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National brain tumour research funding needs to increase to £35 million a year

“Stop the Devastation” says patient living on borrowed time

We were proud to launch our hard-hitting Stop the Devastation campaign this week, and have worked closely with brain tumour patients and people who have lost a loved one to share their stories in order to raise awareness of the shocking statistics surrounding the disease.

Among those starring in the campaign is Eddie Ruggiero, who was forging a career as a drag queen when he collapsed and was diagnosed with a high-grade anaplastic astrocytoma brain tumour in 2017. Given a prognosis of three to five years, he now feels he is living on borrowed time. Eddie underwent surgery and follow-up treatment. A life-threatening infection meant the removal of part of his skull. He chose not to continue with chemotherapy.

He said: “The treatment made me so ill and I can’t understand why in this age of modern medicine the treatment options available for people like me – cut it out, poison it, burn it – are so barbaric, more barbaric than the disease itself. I want to have the best quality of life for whatever time I have left. I have been offered reconstructive surgery, but the truth is, at the moment, I would rather live with a big dent in my skull than go through another operation. It’s certainly a talking point and if I can use it to raise awareness of how things are for patients like me that is a positive thing.”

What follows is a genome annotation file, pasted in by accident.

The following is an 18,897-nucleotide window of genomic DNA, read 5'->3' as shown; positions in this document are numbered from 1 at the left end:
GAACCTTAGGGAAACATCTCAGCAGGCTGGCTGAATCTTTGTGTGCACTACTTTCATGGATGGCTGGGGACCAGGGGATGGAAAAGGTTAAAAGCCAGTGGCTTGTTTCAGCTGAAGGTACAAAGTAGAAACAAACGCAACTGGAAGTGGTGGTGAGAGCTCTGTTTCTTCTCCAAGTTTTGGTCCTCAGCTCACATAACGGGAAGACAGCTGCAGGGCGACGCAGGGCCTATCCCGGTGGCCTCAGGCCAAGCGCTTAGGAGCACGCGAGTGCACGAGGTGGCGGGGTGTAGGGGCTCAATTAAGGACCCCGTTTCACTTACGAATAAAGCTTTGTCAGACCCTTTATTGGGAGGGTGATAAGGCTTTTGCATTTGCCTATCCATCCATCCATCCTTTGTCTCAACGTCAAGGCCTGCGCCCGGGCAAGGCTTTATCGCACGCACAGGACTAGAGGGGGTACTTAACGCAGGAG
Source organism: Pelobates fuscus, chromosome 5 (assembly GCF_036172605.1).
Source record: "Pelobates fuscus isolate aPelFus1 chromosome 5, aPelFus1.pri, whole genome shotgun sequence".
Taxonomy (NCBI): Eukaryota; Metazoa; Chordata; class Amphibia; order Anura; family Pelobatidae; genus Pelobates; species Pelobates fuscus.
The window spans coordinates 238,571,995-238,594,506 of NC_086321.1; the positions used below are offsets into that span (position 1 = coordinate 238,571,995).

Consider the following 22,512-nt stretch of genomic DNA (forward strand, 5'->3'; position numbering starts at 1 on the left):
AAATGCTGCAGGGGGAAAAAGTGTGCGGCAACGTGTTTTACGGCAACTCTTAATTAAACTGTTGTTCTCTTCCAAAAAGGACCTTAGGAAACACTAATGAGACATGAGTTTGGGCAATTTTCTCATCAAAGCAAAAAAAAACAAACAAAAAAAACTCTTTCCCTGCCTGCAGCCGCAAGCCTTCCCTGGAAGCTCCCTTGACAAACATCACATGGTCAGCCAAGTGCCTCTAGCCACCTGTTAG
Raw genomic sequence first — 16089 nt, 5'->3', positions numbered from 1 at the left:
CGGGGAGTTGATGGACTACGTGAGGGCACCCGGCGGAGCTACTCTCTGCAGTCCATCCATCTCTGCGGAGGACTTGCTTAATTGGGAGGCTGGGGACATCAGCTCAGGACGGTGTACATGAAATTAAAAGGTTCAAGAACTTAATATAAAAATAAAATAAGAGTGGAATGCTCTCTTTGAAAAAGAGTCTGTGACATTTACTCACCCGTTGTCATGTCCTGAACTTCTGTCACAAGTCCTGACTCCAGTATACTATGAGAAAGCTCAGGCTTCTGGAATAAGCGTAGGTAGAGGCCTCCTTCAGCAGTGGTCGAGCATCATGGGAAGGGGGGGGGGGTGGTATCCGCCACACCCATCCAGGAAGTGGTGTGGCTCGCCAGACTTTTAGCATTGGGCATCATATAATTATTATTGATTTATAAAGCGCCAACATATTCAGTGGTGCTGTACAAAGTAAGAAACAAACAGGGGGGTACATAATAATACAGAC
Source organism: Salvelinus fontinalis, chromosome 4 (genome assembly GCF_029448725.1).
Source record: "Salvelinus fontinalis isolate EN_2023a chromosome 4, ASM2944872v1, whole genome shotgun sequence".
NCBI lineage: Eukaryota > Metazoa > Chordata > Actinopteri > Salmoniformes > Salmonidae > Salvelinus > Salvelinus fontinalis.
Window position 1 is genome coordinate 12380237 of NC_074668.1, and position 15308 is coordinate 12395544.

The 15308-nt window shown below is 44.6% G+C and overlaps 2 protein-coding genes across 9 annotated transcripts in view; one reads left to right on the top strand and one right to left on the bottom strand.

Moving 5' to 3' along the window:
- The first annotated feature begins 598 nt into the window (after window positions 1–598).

You can help spread the word by joining our #NoMore social media campaign. Click here to find out more.

Please donate today to help Stop the Devastation.

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